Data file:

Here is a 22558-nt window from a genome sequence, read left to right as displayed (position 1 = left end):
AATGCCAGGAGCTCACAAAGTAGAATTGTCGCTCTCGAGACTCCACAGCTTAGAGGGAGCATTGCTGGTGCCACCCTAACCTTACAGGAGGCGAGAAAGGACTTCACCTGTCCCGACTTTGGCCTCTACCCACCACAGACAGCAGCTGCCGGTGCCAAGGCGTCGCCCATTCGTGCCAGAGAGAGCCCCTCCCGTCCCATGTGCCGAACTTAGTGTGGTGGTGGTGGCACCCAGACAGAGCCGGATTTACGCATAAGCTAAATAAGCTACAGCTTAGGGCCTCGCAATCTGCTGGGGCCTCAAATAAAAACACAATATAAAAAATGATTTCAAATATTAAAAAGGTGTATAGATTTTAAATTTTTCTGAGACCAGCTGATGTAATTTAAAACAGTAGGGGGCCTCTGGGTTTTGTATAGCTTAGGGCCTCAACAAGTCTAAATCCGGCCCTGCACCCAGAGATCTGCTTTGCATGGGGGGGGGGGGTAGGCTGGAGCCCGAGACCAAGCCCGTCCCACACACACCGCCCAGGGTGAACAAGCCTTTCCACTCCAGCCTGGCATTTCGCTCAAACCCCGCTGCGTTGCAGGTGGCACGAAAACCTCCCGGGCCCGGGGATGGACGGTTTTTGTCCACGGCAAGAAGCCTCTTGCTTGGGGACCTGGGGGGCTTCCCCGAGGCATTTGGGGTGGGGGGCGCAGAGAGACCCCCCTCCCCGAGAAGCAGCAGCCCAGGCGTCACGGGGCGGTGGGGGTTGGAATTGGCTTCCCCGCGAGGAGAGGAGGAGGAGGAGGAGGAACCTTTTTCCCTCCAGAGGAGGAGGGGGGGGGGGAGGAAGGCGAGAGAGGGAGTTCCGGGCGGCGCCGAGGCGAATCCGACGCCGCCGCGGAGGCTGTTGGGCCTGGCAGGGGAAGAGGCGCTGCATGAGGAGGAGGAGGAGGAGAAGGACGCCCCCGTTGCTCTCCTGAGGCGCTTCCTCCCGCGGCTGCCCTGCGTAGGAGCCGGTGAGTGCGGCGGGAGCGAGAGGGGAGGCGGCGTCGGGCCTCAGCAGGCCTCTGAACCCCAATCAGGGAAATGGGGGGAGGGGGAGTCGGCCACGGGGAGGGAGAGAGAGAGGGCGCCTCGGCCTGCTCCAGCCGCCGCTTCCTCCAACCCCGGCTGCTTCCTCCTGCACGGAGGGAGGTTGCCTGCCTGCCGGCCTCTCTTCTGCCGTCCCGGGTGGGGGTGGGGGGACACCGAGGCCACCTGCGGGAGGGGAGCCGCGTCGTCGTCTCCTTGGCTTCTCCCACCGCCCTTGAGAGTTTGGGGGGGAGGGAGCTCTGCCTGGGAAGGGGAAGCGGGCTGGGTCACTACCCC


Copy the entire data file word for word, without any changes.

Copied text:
Here is a 22558-nt window from a genome sequence, read left to right as displayed (position 1 = left end):
AATGCCAGGAGCTCACAAAGTAGAATTGTCGCTCTCGAGACTCCACAGCTTAGAGGGAGCATTGCTGGTGCCACCCTAACCTTACAGGAGGCGAGAAAGGACTTCACCTGTCCCGACTTTGGCCTCTACCCACCACAGACAGCAGCTGCCGGTGCCAAGGCGTCGCCCATTCGTGCCAGAGAGAGCCCCTCCCGTCCCATGTGCCGAACTTAGTGTGGTGGTGGTGGCACCCAGACAGAGCCGGATTTACGCATAAGCTAAATAAGCTACAGCTTAGGGCCTCGCAATCTGCTGGGGCCTCAAATAAAAACACAATATAAAAAATGATTTCAAATATTAAAAAGGTGTATAGATTTTAAATTTTTCTGAGACCAGCTGATGTAATTTAAAACAGTAGGGGGCCTCTGGGTTTTGTATAGCTTAGGGCCTCAACAAGTCTAAATCCGGCCCTGCACCCAGAGATCTGCTTTGCATGGGGGGGGGGGGTAGGCTGGAGCCCGAGACCAAGCCCGTCCCACACACACCGCCCAGGGTGAACAAGCCTTTCCACTCCAGCCTGGCATTTCGCTCAAACCCCGCTGCGTTGCAGGTGGCACGAAAACCTCCCGGGCCCGGGGATGGACGGTTTTTGTCCACGGCAAGAAGCCTCTTGCTTGGGGACCTGGGGGGCTTCCCCGAGGCATTTGGGGTGGGGGGCGCAGAGAGACCCCCCTCCCCGAGAAGCAGCAGCCCAGGCGTCACGGGGCGGTGGGGGTTGGAATTGGCTTCCCCGCGAGGAGAGGAGGAGGAGGAGGAGGAACCTTTTTCCCTCCAGAGGAGGAGGGGGGGGGGGAGGAAGGCGAGAGAGGGAGTTCCGGGCGGCGCCGAGGCGAATCCGACGCCGCCGCGGAGGCTGTTGGGCCTGGCAGGGGAAGAGGCGCTGCATGAGGAGGAGGAGGAGGAGAAGGACGCCCCCGTTGCTCTCCTGAGGCGCTTCCTCCCGCGGCTGCCCTGCGTAGGAGCCGGTGAGTGCGGCGGGAGCGAGAGGGGAGGCGGCGTCGGGCCTCAGCAGGCCTCTGAACCCCAATCAGGGAAATGGGGGGAGGGGGAGTCGGCCACGGGGAGGGAGAGAGAGAGGGCGCCTCGGCCTGCTCCAGCCGCCGCTTCCTCCAACCCCGGCTGCTTCCTCCTGCACGGAGGGAGGTTGCCTGCCTGCCGGCCTCTCTTCTGCCGTCCCGGGTGGGGGTGGGGGGACACCGAGGCCACCTGCGGGAGGGGAGCCGCGTCGTCGTCTCCTTGGCTTCTCCCACCGCCCTTGAGAGTTTGGGGGGGAGGGAGCTCTGCCTGGGAAGGGGAAGCGGGCTGGGTCACTACCCC